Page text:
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Tremendous Increases in Raw Material Prices and Leadtimes

Brussels, 2010-12-16 – Gum Rosin tops the list with a 400% price increase in only 18 months, but other raw materials for the printing inks manufacturers follow close behind. Especially resins but also pigments are causing major problems through the supply chain with respect to lead-times and prices, declared the European Printing Ink Association (EuPIA) in Brussels.

Gum rosin is an extreme example of what is happening in the supply chain right now. The cost of this renewable raw material remains volatile, currently trading at about $3,000/tonne, and the trend is still upwards. The availability of this material is extremely tight due to the poor harvests in China which are well below average. The same is true for nitrocellulose binders which are based on the key ingredient of cotton. Cotton prices have been increasing sharply due to crop failures in Pakistan, caused by flooding and generally lower yields in other parts of the world.

Organic pigments for the printing ink industry are sourced from China and India where a surge in domestic demand has put limits on the material available for export. Commodities like titanium dioxide and carbon blacks are also very tight, as a consequence of plant closures and significant increases in demand of these materials. Printing Ink manufacturers report a daily struggle to secure supplies and of price increases in the region of 10% to 15% in 2010, with further rises of 10% to 15% expected in 2011.

“The global availability of raw materials for printing inks continues to be of major concern to our member companies”, says Martin Kanert, Executive Manager of EuPIA. “There is little or no clear outlook as to how long the shortages and product allocations are likely to last”, he says. Following the economic downturn in 2008 many of the commodity suppliers reduced operating capacity, laid off personal and moth-balled or even went as far as permanently shutting plants down. Inventories were reduced dramatically in 2009 and with the resurgence in demand starting late 2009 and continuing through 2010, many industries were not in the best position to adequately supply their customers.

The supply of pigments has been knocked by mounting environmental challenges and increasing intermediate costs. “Recently China and India have both announced more stringent environmental rules for the production of pigments”, says Kanert. “On top of this, the energy saving program in China has affected many pigment and pigment intermediate suppliers. In the end we have to face the situation where ink manufacturers only have minimal control over the cost and supply of the raw materials they need to manufacture their products.”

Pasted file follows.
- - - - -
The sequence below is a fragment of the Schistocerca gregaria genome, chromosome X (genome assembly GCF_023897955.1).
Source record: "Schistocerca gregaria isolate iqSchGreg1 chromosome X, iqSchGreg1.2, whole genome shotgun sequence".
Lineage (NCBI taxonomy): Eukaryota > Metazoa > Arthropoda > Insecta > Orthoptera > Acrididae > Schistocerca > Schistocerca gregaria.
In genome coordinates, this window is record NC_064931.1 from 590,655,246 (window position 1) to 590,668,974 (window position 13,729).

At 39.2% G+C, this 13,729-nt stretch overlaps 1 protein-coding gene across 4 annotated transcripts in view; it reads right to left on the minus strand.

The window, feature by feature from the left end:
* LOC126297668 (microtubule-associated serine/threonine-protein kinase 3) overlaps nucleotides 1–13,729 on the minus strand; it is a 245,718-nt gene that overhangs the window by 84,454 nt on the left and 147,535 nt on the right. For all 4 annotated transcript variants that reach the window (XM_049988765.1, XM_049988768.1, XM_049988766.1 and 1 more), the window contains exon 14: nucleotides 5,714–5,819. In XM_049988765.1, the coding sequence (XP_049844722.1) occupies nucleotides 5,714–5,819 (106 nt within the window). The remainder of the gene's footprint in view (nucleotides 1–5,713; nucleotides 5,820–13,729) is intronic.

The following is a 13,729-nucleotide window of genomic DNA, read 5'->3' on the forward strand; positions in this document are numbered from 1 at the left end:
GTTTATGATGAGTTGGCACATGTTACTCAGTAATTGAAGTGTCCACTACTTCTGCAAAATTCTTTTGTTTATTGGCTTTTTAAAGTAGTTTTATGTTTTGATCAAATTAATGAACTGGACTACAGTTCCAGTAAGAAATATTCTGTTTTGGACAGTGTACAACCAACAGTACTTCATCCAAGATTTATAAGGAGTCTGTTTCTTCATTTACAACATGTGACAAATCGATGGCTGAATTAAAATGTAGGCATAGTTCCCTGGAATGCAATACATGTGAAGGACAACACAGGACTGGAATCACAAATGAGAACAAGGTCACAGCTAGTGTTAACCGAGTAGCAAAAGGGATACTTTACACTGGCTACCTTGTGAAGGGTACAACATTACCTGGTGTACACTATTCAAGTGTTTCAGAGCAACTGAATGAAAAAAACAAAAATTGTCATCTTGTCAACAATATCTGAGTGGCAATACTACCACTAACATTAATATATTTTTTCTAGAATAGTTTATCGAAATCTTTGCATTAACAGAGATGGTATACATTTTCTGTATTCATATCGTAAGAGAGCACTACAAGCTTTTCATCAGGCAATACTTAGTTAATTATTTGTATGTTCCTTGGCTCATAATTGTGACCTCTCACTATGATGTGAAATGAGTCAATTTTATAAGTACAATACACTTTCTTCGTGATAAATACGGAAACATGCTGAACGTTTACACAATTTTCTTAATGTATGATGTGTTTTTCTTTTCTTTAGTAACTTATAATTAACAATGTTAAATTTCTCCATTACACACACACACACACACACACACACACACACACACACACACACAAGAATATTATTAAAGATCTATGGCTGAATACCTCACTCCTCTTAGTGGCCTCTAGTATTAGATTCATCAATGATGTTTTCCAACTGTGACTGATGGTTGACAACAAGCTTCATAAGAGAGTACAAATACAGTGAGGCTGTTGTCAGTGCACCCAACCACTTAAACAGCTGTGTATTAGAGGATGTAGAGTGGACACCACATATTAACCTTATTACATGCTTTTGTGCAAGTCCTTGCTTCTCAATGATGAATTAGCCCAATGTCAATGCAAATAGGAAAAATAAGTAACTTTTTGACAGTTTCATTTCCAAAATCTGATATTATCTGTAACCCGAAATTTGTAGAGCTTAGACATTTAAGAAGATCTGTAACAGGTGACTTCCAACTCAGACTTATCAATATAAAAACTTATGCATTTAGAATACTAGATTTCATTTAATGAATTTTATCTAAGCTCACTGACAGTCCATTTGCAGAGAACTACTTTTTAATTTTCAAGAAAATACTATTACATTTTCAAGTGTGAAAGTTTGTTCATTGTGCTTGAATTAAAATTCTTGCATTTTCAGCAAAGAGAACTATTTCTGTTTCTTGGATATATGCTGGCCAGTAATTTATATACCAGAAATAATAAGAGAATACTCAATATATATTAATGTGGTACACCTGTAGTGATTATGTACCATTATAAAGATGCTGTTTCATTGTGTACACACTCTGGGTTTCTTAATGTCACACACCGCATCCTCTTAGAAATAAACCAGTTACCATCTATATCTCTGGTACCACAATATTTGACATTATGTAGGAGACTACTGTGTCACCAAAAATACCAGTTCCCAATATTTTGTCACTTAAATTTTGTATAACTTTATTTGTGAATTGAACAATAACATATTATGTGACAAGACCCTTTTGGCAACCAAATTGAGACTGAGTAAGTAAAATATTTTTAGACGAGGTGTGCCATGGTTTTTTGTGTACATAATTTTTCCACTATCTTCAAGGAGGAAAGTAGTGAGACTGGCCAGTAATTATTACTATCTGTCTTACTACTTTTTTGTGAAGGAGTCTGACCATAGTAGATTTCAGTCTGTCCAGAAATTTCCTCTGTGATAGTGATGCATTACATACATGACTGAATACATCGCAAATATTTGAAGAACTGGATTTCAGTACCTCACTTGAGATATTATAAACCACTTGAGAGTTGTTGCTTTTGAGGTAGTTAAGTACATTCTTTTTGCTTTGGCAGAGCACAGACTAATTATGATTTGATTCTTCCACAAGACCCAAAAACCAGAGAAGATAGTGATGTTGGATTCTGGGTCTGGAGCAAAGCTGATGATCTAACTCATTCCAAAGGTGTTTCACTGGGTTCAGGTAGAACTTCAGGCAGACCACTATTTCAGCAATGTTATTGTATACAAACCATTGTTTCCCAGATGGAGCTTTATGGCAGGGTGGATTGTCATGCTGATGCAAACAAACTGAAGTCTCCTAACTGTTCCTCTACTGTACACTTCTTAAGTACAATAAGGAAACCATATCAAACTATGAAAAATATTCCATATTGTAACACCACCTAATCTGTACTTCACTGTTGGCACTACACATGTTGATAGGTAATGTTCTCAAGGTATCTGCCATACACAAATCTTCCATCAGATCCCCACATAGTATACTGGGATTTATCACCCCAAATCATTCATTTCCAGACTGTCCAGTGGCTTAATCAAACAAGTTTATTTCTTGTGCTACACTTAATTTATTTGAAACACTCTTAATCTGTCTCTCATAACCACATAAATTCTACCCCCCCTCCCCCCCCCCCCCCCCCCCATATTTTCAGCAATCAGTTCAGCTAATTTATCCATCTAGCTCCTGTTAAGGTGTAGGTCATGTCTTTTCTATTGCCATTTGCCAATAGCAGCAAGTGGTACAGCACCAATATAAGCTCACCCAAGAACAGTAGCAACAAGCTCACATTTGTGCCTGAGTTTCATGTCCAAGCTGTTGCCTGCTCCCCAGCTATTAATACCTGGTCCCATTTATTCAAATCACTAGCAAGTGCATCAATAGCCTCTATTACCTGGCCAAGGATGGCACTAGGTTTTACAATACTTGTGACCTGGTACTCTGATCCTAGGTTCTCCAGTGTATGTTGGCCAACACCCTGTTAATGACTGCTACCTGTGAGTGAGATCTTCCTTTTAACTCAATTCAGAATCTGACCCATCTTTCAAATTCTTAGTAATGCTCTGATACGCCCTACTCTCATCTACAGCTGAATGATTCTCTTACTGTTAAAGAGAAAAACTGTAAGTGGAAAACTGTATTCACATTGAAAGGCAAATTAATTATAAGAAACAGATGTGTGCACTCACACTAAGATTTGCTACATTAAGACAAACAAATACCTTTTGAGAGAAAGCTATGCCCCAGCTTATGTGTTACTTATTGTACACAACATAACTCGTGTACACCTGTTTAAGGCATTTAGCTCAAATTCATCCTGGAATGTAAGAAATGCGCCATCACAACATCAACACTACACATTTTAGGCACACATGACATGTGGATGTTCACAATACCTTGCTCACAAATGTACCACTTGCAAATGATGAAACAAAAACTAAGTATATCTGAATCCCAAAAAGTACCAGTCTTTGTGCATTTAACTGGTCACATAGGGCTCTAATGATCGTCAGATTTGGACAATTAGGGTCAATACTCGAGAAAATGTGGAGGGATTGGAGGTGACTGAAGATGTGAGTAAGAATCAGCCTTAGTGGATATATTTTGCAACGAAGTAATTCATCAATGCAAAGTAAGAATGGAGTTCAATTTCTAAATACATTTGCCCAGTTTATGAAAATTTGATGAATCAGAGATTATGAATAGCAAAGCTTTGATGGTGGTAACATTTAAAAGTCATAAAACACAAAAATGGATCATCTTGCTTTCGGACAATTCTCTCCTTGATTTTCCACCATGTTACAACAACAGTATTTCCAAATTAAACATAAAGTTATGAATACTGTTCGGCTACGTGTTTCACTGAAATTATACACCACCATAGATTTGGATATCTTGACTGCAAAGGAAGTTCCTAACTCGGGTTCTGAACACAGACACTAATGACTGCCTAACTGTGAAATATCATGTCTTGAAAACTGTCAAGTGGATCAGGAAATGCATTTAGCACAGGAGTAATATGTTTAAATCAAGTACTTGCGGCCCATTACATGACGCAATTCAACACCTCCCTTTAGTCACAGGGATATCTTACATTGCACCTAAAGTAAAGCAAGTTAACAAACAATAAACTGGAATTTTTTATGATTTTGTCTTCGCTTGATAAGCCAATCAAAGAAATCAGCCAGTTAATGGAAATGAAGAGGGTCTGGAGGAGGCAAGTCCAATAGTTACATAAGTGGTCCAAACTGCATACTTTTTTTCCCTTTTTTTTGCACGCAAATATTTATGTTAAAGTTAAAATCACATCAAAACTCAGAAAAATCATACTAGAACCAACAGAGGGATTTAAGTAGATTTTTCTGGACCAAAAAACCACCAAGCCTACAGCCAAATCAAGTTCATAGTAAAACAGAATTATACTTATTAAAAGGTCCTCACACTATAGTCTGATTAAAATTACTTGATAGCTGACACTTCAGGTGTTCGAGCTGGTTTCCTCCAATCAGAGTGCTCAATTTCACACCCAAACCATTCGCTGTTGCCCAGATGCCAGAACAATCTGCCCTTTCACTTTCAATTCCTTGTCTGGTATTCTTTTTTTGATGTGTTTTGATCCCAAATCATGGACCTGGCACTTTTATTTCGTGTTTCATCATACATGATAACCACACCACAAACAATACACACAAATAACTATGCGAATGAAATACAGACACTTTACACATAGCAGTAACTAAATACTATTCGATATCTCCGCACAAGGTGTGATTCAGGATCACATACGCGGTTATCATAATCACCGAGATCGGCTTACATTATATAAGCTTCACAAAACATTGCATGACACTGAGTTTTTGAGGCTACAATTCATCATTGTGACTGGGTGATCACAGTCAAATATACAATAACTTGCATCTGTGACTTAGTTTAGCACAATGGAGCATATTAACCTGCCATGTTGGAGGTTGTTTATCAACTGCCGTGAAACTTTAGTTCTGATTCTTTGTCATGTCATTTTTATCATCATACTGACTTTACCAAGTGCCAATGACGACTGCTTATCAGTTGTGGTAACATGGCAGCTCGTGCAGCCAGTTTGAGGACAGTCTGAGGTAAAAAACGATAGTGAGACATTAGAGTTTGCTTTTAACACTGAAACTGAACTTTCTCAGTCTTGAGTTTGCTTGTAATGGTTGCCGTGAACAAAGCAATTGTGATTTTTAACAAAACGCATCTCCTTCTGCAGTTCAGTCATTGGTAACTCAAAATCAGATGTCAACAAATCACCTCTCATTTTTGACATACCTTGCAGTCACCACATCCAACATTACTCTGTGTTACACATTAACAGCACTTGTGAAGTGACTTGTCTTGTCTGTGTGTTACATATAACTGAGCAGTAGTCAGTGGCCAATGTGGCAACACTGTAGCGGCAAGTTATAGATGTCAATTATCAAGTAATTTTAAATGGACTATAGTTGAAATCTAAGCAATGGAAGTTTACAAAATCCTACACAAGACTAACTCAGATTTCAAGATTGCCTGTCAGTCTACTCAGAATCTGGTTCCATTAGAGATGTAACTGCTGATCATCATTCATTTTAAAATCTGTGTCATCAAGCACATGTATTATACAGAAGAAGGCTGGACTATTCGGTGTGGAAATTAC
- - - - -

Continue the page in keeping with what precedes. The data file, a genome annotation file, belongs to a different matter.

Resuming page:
In some industries new technical developments work against a smooth and trouble-free raw material supply pipeline. Mineral oils, base oils and several solvents are under considerable pressure due to production optimisation and a drive by the refineries for higher margins. These basic chemicals are capacity filler products for the major crude oil companies and were traditionally sold off at low margins. Many of the older refineries which produced them have now been closed down. “And the modern refineries don’t tend to produce these low volume specials for our printing ink industry”, says Kanert.

As a consequence of these market and supply developments all raw material costs for the printing ink manufacturers are, without exception, under extreme upward pressure. Most significant increases are to be found with the resins of between 10% and 400%, followed by pigments with 10% to 40% increases.

 

Contact:

Dr. Martin Kanert

Executive Manager of EuPIA

Tel.:     +32 (0)2 676 74 84

Fax:     +32 (0)2 676 74 90

E-Mail:  m.kanert@cepe.org

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